If you’ve been injured through the negligence of a third party, you have the legal right to seek compensation for the negative impacts that carelessness has had on your health, your property, and other aspects of your life. Here are answers to some of the more common questions about civil actions that may be taken when injuries are sustained in this way.
What Types of Personal Injuries Are Eligible for Legal Remedy?
You have the right to seek legal remedy in any situation where you’ve suffered injuries that are due to another person’s actions, whether those actions were intended or unintended. You may be able to bring a lawsuit if you’re injured in an automobile accident that occurred because someone else was driving recklessly, or if you slip and fall on a wet patch of floor in a store because the store manager didn’t put up signage warning that the floor was wet. You may also be able to bring a lawsuit in a situation in which another person clearly intended to do you harm as in a case where another person assaults you or vandalizes property belonging to you.
What Kinds of Compensation Can I Ask For?
The monetary compensations awarded in a successful personal injury case are called “damages.” Damages may be awarded to cover any medical costs associated with the injury you’ve sustained or to replace any wages that you lost because you had to take time off from your work to recover from your injuries. If the act that injured you involved some degree of maliciousness, you may also be eligible to receive punitive damages that compensate you for pain and suffering.
What Is a Personal Injury Lawsuit?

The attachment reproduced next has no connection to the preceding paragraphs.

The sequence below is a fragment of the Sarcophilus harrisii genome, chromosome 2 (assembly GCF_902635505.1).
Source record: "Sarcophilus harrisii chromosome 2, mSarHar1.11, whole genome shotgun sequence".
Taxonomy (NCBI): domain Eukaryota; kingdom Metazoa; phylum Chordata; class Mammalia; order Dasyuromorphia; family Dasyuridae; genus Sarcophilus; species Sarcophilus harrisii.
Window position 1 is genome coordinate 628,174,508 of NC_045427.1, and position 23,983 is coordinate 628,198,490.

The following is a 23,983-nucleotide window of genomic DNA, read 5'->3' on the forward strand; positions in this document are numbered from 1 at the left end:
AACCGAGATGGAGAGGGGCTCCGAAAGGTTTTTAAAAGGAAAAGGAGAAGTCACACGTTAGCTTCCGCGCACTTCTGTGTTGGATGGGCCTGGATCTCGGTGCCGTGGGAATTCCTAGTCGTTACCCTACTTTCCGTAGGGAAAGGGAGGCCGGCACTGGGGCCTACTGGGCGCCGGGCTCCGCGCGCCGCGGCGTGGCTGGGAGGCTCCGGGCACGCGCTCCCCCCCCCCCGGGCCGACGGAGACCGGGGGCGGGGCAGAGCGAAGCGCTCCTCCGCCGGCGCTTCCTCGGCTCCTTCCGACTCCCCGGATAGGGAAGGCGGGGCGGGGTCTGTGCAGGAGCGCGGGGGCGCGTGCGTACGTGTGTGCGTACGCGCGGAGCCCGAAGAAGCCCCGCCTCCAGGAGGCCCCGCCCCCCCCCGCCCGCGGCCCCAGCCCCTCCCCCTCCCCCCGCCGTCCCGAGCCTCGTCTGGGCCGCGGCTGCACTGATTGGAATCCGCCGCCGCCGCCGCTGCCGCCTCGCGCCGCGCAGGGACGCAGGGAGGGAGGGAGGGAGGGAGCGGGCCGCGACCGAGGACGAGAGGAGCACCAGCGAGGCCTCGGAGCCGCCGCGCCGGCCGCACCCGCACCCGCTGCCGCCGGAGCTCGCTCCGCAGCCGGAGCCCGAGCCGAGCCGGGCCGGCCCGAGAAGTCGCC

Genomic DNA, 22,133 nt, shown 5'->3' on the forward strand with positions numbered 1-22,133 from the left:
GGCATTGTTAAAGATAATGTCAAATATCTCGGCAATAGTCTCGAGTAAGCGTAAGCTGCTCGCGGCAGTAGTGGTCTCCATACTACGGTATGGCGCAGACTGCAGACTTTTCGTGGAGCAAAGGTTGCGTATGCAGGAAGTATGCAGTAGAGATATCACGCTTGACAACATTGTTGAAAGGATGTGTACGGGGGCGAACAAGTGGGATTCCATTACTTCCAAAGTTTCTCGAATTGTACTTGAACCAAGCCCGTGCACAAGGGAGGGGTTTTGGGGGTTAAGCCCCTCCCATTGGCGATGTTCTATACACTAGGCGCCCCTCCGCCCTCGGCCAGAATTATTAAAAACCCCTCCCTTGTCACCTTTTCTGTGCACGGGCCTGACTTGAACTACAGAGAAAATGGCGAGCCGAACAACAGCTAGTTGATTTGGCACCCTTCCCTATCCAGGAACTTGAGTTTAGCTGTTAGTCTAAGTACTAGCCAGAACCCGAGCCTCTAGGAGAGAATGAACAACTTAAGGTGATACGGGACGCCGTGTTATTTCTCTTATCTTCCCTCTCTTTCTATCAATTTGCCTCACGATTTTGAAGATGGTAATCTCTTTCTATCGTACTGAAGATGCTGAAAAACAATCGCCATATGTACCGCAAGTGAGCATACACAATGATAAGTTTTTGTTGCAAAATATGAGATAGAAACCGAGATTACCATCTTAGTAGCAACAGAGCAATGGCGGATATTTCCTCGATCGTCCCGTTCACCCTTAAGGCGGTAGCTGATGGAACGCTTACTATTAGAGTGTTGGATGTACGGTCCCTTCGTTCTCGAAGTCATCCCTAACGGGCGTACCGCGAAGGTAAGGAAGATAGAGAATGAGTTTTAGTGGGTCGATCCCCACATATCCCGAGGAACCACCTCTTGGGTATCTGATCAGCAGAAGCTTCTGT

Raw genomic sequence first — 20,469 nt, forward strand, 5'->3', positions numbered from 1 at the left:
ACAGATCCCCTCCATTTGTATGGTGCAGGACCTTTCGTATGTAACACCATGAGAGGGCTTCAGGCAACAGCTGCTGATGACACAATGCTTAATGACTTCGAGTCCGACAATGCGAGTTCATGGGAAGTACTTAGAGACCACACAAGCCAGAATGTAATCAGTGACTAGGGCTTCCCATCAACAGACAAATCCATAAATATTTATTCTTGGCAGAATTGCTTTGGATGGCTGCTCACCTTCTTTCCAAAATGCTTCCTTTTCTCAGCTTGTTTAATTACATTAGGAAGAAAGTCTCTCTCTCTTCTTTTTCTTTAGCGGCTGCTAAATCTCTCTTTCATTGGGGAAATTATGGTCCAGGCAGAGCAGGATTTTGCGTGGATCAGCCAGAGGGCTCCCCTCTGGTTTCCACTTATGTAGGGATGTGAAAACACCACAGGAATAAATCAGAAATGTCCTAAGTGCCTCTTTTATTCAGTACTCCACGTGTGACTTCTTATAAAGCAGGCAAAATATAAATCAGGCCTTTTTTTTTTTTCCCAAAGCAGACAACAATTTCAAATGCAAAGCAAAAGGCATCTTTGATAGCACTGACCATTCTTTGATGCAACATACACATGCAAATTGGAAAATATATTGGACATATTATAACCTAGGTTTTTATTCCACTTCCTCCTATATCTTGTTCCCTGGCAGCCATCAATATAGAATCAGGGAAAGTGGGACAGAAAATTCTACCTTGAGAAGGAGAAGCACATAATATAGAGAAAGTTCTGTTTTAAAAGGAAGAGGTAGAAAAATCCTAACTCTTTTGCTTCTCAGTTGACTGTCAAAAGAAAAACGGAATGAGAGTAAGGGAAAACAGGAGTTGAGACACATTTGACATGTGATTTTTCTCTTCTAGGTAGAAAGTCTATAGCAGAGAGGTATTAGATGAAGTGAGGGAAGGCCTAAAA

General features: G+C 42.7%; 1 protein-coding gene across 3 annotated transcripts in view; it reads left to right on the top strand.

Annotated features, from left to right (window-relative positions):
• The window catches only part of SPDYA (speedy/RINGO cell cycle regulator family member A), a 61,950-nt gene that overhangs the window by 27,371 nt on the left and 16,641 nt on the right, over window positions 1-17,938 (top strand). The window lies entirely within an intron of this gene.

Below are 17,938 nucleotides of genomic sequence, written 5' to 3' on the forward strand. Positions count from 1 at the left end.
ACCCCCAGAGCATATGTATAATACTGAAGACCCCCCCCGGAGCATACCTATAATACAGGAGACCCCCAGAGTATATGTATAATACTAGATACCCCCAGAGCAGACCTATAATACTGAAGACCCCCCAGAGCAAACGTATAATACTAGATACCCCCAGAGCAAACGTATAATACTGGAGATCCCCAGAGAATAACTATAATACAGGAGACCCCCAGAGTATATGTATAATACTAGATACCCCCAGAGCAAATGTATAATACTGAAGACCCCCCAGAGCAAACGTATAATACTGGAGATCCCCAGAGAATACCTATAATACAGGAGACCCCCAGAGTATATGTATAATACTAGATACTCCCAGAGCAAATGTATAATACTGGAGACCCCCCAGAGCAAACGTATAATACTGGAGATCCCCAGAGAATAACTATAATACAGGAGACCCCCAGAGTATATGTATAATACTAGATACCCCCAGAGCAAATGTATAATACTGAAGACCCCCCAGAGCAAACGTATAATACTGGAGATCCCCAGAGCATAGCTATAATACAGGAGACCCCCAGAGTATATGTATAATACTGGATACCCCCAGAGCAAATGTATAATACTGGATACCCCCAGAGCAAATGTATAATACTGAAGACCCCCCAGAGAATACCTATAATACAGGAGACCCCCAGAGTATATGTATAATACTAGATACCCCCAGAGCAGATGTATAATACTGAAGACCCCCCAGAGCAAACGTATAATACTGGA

Personal injury lawsuits are civil complaints heard in front of a court. They’re initiated when an individual alleges that he or she has suffered harm through the action or inaction of another individual, business, or government agency.
In contrast to criminal cases brought by the government in which the burden of proof relies upon a “reasonable doubt standard”, in a personal injury lawsuit the burden of proof is “a preponderance of evidence” or the probable truth of the evidence presented. If the court finds in favor of the individual initiating the lawsuit, he or she will be compensated monetarily for personal injuries and other damage.
What Is a Personal Injury Settlement?
Formal lawsuits can be time-consuming, so many individuals elect to resolve tort disputes through more informal negotiations. The injured party, the alleged perpetrator of the injury and attorneys representing both sides will work together to reach a deal that results in a payment that’s amenable to all parties. Often, insurance representatives will be involved in these discussions as well. Once a settlement sum of money has been reached, both parties will sign a written contract in which the injured individual agrees not to pursue further legal action.
What Is Arbitration?
In instances where two parties cannot come to an agreement during informal negotiations but do not want to proceed with a formal lawsuit, parties may agree to arbitration. The arbitrator is typically a neutral third person with some expertise in the specific circumstances of the case that he or she is reviewing.
What Laws Pertain to Personal Injury Cases?
Criminal cases are decided by penal codes established by local, state, and federal jurisdictions. In contrast, the legal standards that apply to the resolution of personal injury cases have been developed by examining the precedents established by similar cases over the years. This body of precedents is called “common law.”
States do codify concepts like “negligence,” standards of care, and the other elements that must exist in order to prove or disprove responsibility for the act that results in injury, but the majority of personal injury cases are decided through the application of common law.
What Are Statutes of Limitation?
State laws also determine the way personal injury cases can be filed in front of a civil court. All states require that personal injury cases be brought before a civil court within a specified time window, but that time window differs from state to state. The time constraints within which this legal motion can be filed are called “statutes of limitation.”